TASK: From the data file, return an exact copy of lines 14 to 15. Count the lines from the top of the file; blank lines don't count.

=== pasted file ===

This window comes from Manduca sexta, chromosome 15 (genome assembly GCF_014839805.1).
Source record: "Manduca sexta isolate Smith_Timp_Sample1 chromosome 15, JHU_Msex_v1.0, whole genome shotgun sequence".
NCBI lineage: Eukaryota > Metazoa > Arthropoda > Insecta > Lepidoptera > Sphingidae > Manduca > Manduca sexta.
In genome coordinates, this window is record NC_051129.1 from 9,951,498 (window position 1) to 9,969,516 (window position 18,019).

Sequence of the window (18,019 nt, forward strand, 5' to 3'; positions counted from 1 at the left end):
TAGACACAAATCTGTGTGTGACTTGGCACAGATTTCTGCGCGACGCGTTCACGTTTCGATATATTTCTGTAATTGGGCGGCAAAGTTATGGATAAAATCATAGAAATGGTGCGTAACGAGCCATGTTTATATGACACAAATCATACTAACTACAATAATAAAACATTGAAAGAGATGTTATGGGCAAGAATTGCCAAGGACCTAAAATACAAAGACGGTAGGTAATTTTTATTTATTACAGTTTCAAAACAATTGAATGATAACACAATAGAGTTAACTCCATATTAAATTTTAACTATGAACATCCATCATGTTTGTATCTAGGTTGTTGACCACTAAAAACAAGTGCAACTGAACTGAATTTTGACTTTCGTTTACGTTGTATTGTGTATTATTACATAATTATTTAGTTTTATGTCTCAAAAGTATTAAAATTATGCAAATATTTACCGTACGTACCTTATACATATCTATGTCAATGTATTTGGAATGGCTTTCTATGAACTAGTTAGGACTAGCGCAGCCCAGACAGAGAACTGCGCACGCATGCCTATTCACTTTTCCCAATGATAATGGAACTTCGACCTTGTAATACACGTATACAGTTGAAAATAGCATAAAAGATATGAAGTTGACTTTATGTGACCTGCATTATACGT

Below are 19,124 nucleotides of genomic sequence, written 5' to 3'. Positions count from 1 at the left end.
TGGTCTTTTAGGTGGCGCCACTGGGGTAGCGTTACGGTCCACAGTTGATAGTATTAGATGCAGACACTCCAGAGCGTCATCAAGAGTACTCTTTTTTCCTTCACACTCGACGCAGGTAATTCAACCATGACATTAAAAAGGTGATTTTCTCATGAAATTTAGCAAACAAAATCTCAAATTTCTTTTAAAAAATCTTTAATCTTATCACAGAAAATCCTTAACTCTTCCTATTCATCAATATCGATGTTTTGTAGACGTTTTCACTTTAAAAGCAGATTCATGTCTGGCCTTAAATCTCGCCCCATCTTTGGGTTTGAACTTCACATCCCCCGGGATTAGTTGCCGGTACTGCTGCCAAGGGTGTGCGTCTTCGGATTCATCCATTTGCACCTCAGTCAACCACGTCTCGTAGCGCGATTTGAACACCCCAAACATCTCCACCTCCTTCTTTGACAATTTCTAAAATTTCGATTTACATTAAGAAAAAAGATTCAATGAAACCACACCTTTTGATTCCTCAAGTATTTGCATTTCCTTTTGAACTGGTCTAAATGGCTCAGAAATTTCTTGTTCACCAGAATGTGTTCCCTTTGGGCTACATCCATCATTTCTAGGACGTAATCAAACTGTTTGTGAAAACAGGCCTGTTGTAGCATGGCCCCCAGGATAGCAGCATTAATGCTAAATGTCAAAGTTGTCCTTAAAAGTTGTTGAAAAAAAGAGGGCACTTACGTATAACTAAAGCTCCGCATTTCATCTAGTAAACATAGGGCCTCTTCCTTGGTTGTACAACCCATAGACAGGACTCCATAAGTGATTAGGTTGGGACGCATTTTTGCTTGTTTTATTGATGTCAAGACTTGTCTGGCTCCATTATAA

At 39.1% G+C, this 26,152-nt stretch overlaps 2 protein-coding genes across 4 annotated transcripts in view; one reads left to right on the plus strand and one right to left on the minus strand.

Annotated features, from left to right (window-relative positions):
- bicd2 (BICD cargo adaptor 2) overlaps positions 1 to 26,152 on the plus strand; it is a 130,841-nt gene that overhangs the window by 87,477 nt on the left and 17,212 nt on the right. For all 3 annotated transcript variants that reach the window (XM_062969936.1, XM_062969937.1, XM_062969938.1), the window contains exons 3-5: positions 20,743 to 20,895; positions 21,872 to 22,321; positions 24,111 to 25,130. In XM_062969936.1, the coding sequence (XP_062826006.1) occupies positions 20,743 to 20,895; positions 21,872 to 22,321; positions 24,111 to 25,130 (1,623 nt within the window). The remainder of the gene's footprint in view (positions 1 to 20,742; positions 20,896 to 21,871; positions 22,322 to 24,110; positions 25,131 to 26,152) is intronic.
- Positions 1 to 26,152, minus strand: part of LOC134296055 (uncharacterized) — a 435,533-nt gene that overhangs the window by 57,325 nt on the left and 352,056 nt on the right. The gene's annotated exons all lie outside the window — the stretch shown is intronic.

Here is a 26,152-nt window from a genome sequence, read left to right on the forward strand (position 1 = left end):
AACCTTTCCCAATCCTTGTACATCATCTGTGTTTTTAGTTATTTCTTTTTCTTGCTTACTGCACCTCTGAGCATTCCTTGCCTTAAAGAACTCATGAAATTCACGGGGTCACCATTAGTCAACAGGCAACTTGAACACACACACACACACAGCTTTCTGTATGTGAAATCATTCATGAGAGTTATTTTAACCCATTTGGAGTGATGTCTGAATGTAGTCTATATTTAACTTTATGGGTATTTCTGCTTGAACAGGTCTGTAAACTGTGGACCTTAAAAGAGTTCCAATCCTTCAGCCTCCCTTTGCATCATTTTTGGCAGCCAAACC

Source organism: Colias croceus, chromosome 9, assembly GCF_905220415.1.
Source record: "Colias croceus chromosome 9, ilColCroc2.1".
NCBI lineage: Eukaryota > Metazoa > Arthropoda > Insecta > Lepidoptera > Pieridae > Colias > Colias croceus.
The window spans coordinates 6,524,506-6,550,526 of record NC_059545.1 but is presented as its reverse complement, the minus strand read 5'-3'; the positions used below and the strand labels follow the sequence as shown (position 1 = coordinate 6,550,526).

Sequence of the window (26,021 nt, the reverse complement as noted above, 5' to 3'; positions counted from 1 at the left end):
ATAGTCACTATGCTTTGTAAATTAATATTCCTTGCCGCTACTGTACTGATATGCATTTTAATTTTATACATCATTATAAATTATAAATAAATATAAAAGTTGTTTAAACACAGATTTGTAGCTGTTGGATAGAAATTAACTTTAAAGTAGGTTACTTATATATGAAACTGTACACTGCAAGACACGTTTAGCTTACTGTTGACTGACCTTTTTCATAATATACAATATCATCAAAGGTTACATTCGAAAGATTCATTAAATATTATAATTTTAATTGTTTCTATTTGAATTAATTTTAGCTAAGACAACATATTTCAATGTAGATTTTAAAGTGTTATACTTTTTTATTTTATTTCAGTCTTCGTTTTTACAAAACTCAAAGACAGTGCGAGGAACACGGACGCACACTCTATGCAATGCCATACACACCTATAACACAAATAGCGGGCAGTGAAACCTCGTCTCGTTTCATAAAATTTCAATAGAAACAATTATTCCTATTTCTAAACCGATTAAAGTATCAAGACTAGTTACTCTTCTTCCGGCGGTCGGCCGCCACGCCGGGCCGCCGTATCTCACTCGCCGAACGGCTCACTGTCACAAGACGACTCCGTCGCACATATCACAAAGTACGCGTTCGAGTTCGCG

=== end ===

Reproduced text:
AACCTTTCCCAATCCTTGTACATCATCTGTGTTTTTAGTTATTTCTTTTTCTTGCTTACTGCACCTCTGAGCATTCCTTGCCTTAAAGAACTCATGAAATTCACGGGGTCACCATTAGTCAACAGGCAACTTGAACACACACACACACACAGCTTTCTGTATGTGAAATCATTCATGAGAGTTATTTTAACCCATTTGGAGTGATGTCTGAATGTAGTCTATATTTAACTTTATGGGTATTTCTGCTTGAACAGGTCTGTAAACTGTGGACCTTAAAAGAGTTCCAATCCTTCAGCCTCCCTTTGCATCATTTTTGGCAGCCAAACC

Source organism: Colias croceus, chromosome 9, assembly GCF_905220415.1.